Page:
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Problem: I've got tons of emails to send, presently, an average of 10 emails in the queue at any point in time. The code I have process the queue one at a time; that is, receive the message, process it and eventually send the email. This cause a considerably delay in sending emails to users when they signup for the service.

I've begun to think of modifying the code to process the messages in parrallel say 5 asynchronously. I'm imagining writing a method and using the CTP to call this method in parallel, say, 5 times.

I'm a little bit lost in how to implement this. The cost of making a mistake is exceedingly great as users will get disappointed if things go wrong.

Request: I need help in writing code that process messages in Azure service bus in parallel. Thanks.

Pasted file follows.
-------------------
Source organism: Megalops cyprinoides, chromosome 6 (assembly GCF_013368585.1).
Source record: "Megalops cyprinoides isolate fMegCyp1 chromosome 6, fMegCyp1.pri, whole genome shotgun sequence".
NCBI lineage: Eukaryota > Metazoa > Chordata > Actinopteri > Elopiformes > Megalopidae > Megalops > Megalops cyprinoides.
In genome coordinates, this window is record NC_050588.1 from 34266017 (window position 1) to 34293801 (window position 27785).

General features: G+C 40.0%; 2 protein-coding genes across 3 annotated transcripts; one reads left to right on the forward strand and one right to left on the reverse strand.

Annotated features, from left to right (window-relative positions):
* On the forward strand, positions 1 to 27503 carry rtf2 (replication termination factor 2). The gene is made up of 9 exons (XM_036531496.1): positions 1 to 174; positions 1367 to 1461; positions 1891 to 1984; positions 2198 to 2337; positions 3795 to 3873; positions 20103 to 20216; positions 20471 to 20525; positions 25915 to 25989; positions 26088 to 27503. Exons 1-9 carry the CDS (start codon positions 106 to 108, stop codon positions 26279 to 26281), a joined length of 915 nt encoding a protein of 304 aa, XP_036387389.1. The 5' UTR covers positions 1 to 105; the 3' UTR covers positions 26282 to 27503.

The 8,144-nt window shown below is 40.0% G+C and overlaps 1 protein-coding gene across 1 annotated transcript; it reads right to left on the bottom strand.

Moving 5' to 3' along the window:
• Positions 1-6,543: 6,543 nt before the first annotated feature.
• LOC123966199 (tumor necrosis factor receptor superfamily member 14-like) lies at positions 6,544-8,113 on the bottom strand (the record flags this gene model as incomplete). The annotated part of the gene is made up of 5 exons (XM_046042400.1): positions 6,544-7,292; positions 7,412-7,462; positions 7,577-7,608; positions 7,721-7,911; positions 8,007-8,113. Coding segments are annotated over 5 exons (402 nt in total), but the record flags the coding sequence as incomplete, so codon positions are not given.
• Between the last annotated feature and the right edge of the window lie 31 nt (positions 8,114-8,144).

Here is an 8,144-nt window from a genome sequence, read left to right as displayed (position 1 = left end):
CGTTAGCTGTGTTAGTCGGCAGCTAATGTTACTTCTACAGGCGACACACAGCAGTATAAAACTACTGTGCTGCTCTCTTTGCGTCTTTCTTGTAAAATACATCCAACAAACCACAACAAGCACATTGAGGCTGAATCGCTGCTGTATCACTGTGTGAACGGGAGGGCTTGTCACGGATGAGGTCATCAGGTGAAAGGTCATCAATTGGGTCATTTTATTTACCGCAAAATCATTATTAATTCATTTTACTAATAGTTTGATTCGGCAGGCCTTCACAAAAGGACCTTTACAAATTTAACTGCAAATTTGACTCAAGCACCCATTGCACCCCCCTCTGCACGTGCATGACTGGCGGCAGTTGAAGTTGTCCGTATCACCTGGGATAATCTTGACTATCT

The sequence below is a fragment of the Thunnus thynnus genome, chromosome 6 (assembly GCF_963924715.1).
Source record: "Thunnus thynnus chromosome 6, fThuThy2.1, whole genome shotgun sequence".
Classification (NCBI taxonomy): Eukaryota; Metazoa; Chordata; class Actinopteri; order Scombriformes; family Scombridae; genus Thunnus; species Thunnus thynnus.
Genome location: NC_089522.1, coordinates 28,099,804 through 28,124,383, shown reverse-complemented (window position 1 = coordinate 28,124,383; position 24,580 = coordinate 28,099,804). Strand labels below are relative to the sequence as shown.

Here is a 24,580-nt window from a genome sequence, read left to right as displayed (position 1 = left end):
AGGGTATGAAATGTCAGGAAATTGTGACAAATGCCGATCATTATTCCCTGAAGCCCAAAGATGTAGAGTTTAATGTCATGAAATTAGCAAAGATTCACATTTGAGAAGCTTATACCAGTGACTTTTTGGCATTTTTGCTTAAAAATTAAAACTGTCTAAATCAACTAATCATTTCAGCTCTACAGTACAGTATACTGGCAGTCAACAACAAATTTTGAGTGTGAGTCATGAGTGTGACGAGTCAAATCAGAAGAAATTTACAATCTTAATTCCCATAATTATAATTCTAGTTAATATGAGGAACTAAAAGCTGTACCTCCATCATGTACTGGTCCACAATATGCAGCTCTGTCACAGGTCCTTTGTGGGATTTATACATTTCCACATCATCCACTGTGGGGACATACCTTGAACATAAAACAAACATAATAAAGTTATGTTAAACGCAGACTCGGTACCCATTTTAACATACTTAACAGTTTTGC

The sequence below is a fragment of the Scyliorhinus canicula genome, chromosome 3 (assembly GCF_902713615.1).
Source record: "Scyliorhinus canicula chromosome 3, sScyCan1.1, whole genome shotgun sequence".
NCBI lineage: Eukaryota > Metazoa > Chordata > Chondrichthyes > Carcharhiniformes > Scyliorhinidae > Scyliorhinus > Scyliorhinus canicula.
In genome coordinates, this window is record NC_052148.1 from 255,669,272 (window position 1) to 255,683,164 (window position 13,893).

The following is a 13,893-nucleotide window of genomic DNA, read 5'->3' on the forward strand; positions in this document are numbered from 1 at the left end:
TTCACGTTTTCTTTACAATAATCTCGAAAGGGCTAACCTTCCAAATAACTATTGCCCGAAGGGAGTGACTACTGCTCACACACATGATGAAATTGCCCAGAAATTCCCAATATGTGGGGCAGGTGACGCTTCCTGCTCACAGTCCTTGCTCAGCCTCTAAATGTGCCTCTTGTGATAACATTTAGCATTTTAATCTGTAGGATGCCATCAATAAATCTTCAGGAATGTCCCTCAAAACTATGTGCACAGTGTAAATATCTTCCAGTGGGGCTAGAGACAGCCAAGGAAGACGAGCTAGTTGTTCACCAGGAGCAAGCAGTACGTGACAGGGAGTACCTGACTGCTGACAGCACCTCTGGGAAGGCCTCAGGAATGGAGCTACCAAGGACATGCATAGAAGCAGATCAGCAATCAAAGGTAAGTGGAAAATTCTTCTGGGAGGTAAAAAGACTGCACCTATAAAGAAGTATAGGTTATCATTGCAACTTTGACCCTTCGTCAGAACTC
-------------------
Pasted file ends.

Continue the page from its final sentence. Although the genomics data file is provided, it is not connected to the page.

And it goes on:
EDIT: @Daniel

My code in a nutshell.

Public .. Run()
{
   _myQueueClient.BeginReceive(ProcessUrgentEmails, _myQueueClient);
}

void ProcessUrgentEmails(IAsyncResult result)
{
   //casted the `result` as a QueueClient
   //Used EndReceive on an object of BrokeredMessage
   //I processed the message, then called
   sendEmail.BeginComplete(ProcessEndComplete, sendEmail);
 }


 //This method is never called despite having it as callback function above.
 void ProcessEndComplete(IAsyncResult result)
 {
     Trace.WriteLine("ENTERED ProcessEndComplete method...");
     var bm = result.AsyncState as BrokeredMessage;
     bm.EndComplete(result); 
 }
share|improve this question

1 Answer 1

up vote 3 down vote accepted

This page gives you performance tips when using Windows Azure Service Bus.

About parallel processing, you could have a pool of threads for processing, and every time you get a message, you just grab one of that pool and assign it a message. You need to manage that pool.

OR, you could retrieve multiple messages at once and process them using TPL... for example, the method BeginReceiveBatch/EndReceiveBatch allows you to retrieve multiple "items" from Queue (Async) and then use "AsParallel" to convert the IEnumerable returned by the previous methods and process the messages in multiple threads.